“We are very pleased that the Bulgarian Presidency of the Council of the EU has chosen the Western Balkans to be one of their priorities and has asked the EESC to draft an opinion on the subject”, said Ionut Sibian, president of the EESC‘s study group on the Economic and social cohesion and European integration of the Western Balkans.
The countries of the Western Balkans need a clear roadmap for accession to the EU, this was the main message from the public hearing on the economic and social cohesion and European integration of the Western Balkans, held by the European Economic and Social Committee in Brussels.
Andrej Zorko, rapporteur for the EESC’s opinion, pointed out that the region was extremely complex and that there was a need for greater regional cooperation and more serious involvement of civil society in the European integration process. “The Western Balkans must be one of the EU’s priorities over the coming years to ensure political stability in the region”, insisted Dimitris Dimitriadis, co-rapporteur.
Representatives of civil society organisations, think thanks, EU institutions and academia agreed that the economic convergence of the Western Balkans would be a long-term process and outlined high levels of unemployment, low productivity, the skills gap and weak competitiveness as some of the problems the countries of the region were facing. “Cronyism remains rife”, said Peter Sanfey, Deputy Director of the European Bank for Reconstruction and Development. The participants agreed that there were already various instruments and programmes in the region which were tackling some of these problems, but that offering a clear European perspective to the countries would serve as a catalyst to accelerate the reforms. It would also stem the brain drain by offering young people from the Western Balkans more opportunities for education and work and clear prospects for their future.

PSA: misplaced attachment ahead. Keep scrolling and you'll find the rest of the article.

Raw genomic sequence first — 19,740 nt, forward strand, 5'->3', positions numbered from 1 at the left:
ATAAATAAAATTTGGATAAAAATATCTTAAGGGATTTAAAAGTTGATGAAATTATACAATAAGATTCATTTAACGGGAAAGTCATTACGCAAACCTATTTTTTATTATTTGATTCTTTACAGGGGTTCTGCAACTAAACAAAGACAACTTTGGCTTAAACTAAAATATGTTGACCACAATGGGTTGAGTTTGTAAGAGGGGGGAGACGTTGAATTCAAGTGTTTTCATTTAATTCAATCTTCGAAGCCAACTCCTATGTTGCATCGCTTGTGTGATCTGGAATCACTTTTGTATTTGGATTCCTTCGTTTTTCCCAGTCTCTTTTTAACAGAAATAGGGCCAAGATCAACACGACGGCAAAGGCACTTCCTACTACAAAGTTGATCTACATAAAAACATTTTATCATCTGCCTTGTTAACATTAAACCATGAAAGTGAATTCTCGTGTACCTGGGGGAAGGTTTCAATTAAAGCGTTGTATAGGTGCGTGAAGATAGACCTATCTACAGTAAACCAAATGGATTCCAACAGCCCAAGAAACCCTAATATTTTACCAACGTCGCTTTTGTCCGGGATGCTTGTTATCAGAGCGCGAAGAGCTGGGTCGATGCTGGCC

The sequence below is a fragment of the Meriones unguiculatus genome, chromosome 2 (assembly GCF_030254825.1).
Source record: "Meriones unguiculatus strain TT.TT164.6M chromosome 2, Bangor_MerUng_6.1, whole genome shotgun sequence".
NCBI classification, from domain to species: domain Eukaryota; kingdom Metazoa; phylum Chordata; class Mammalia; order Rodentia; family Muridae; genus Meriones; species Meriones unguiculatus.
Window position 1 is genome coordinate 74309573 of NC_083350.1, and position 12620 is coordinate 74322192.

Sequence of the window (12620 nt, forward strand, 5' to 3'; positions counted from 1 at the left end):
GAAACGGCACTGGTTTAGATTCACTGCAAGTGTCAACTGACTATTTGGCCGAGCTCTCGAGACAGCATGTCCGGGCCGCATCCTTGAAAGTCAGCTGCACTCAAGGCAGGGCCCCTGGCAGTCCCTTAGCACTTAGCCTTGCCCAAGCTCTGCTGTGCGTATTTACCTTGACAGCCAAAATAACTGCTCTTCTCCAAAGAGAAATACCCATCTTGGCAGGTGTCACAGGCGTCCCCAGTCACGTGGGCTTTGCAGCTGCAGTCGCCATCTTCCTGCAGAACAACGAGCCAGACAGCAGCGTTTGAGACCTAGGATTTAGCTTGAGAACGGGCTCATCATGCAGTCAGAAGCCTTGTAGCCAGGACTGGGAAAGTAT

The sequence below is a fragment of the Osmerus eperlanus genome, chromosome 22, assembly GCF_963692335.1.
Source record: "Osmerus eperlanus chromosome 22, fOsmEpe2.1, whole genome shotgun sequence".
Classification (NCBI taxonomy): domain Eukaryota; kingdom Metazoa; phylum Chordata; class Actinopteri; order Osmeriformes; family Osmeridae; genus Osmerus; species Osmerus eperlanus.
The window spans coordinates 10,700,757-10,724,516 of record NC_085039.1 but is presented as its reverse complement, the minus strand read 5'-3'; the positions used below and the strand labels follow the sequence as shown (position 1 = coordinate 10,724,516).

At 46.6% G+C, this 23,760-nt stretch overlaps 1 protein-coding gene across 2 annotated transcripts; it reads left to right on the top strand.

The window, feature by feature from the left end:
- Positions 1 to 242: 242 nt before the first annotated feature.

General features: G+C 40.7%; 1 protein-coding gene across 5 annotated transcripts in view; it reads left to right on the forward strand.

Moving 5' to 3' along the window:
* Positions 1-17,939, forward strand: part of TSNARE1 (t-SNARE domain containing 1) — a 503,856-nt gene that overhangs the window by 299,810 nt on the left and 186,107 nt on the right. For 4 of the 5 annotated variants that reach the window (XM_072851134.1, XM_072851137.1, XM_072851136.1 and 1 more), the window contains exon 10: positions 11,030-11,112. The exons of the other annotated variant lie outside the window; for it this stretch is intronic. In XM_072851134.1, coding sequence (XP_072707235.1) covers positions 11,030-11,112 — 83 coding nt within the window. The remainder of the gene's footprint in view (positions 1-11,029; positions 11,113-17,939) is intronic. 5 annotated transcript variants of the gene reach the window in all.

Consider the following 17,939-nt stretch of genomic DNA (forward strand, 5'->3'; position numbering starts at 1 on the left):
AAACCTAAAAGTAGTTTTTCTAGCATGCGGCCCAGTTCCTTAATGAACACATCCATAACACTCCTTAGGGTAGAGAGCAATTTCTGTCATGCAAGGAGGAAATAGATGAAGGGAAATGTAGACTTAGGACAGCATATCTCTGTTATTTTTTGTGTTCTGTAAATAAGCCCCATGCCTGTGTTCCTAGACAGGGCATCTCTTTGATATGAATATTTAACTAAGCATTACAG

“Regional and global integration, including strong connections to the European value chains, would be a stepping stone for European integration”, emphasised Ekaterina Vostroknutova, Lead Economist for Eastern Europe and Central Asia Region at the World Bank. In his agenda for social cohesion in the Western Balkans, Dr. William Bartlett, coordinator of the LSE Research Network on Social Cohesion in South-Eastern Europe, highlighted the importance of addressing the skill gaps and skill mismatches by improving the efficiency and effectiveness of educational systems and support for inclusive growth by increasing the progressivity of the countries’ tax systems.
All the participants emphasised the crucial importance of involving the social partners and civil society organisations from the region in the European integration process in a more formal way.
The public hearing will contribute to the EESC’s work on its exploratory opinion, requested by the Bulgarian Presidency of the Council of the EU, which is expected to be presented at the EESC’s plenary session in April 2018. Furthermore, the EESC will be holding a civil society Conference on EU-Western Balkans relations in Sofia on 15 May 2018, under the title “Economic and social cohesion in the Western Balkans – a civil society point of view”. The Conference is planned as an opportunity for organised civil society to contribute to the EU-Western Balkans Heads of State Summit, scheduled to take place in Sofia on 17 May 2018.